After pushing on for what felt like an eternity, the summit was finally in sight; 50 paces away at a guess, and bang. suddenly the strangest wave of emotion came over me. You may or may not have known that I had booked this trek to raise money for my Grandad, who sadly, a week before we flew out, passed away. This no doubt hit me at this point, I felt somehow with-him for a moment, before also feeling exctatic that I had reached the summit on a personal level.

We didn't hang-out for long up on the summit, what with it being -6C and the potential for rain later in the day Mohammed was keen to get us all back down to refuge for lunch.

I was somehow buoyed by making the summit, and felt in much higher spirits than even just 10 mins prior; and no doubt descending was easier on the cardio than ascending, even if more punishing on your legs. Easier maybe, more dangerous, for sure.

As we slowly made our way down the icy summit ridge; I crossed paths with a hiker making his ascent, he'd put a foot wrong, and with some not-so-cosy looking cliff faces to his right, and me to his left, I looked on as he fell face first into the ground; falling rigid, as if he was literally scared stiff...luckily for him, our guide, and another, were close by and assisted him to safety.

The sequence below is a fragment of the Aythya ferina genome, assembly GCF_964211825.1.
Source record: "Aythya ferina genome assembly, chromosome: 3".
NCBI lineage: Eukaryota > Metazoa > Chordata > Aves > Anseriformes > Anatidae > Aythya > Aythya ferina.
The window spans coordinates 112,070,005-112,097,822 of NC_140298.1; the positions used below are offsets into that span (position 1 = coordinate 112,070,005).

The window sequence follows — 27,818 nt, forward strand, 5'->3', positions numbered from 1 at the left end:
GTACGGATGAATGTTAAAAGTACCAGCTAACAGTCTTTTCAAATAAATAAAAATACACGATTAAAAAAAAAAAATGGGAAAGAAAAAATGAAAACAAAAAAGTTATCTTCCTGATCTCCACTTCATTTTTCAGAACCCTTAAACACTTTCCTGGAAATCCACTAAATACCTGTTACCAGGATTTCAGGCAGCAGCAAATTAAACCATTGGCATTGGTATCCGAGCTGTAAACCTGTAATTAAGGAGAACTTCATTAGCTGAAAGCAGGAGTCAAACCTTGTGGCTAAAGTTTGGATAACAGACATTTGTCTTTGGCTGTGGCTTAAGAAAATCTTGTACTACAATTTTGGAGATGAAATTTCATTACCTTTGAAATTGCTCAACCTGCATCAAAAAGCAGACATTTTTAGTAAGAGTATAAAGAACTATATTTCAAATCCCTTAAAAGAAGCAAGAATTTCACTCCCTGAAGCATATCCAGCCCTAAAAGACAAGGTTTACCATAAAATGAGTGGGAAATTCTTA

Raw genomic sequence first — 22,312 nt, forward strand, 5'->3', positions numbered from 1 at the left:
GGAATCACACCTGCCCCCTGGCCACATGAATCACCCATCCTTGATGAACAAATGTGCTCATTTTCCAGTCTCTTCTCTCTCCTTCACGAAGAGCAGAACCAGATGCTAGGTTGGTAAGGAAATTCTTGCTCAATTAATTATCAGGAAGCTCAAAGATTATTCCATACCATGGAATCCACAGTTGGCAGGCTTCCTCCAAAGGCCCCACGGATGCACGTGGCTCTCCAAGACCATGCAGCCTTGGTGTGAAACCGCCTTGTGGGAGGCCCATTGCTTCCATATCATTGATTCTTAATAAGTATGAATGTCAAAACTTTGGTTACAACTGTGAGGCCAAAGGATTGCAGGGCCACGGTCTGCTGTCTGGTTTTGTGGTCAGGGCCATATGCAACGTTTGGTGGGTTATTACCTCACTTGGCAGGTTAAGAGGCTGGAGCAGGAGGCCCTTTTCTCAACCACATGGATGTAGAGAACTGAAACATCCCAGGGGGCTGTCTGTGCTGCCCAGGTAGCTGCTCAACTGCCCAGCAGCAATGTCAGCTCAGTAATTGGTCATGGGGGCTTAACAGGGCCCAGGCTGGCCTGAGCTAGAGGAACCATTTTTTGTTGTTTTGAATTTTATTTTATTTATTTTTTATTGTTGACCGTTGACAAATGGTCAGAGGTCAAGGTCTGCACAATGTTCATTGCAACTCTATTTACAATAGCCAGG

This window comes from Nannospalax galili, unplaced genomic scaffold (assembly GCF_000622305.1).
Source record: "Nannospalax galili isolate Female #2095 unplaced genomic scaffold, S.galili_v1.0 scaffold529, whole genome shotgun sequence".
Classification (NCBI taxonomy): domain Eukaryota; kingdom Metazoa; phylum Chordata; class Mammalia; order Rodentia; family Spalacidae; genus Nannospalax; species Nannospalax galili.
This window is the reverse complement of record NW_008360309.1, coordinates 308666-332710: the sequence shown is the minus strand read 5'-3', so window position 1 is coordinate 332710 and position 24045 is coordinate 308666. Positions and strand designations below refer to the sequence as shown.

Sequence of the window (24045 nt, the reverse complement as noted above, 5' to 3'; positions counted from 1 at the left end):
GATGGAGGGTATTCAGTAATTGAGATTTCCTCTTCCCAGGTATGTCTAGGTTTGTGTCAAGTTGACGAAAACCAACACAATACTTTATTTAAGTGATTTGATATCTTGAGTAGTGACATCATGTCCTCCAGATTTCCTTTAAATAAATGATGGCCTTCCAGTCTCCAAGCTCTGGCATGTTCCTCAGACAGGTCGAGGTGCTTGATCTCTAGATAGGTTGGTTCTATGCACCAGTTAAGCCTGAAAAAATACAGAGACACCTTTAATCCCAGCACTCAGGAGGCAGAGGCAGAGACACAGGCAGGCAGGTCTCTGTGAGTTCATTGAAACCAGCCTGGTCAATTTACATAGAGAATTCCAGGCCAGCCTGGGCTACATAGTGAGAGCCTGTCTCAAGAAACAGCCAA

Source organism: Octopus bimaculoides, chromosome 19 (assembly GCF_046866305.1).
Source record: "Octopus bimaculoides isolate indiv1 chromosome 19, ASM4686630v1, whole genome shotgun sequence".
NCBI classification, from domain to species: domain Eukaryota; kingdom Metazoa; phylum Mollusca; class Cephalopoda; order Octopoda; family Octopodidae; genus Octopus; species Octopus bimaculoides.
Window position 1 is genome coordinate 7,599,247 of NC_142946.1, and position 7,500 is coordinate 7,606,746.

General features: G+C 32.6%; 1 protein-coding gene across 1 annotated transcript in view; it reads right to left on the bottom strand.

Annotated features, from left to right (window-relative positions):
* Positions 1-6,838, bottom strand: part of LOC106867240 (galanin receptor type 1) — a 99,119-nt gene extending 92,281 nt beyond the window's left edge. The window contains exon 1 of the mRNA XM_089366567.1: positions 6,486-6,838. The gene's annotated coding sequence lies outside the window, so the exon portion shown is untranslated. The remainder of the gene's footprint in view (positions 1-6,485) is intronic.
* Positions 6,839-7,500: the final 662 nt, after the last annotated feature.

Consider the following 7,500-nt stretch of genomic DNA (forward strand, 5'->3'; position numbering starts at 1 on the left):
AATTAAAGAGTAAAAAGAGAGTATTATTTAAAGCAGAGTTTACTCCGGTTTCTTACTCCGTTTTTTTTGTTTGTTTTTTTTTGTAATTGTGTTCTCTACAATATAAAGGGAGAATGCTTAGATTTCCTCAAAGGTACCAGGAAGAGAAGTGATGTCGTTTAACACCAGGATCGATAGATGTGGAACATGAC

"Okay", I thought to myself..."no slipping mate".

As we continued slowly down, the heat began to rise, and before long we were stripping back the layers again...blood was once again in all my fingers, and breathing was much improved...and to turn this moment from good to amazing...out came that orange I packed at breakfast...which I ate like a savage, biting through the peel.

The novelty of the heat, soon wore off, and it was a long trek back to the refuge, down varied terrain.

During one cliff-side water break, we asked our guide, Mohammed, how long it would take him to summit and return to the refuge if it wasn't for us slowing him up... before I tell you; we're on pace at this point to complete the summit in just short of 7 hours...

Mohammed - "so in 2009 I did a competition, and was up in 50mins - down in 20. so 1hour 10 mins in total".


DOWN in 20 MINS .... as you can imagine, the guy suddenly becomes our mountain God. Like that's some serious mountain running.

Eventually we return to the refuge, not in 20 mins, but still in good time for out-of-shape westerners I guess...and in time for lunch...which was the most welcome meal you can imagine; of bread, pasta, fish, veg, tea, rice, lentils...just everything.

So...there you have it..Summit complete and I'm back in one piece.

Was it horrendous? Yes. Was it amazing? Also Yes. Was it hard? Yes (Yes yes yes) Was it worth it? Hell Yes. Would I do it again? When's the flight?

Toubkal was a crazy one...our first 4000M summit, no doubt one we will remember for the rest of our lives. The world is full of amazing things...make sure you don't miss it.

Thanks for reading! If you also enjoy content in your ears, and not just on your eyes, we've just launched our podcast, The Adventurish Podcast; here's a clip from Ep1 -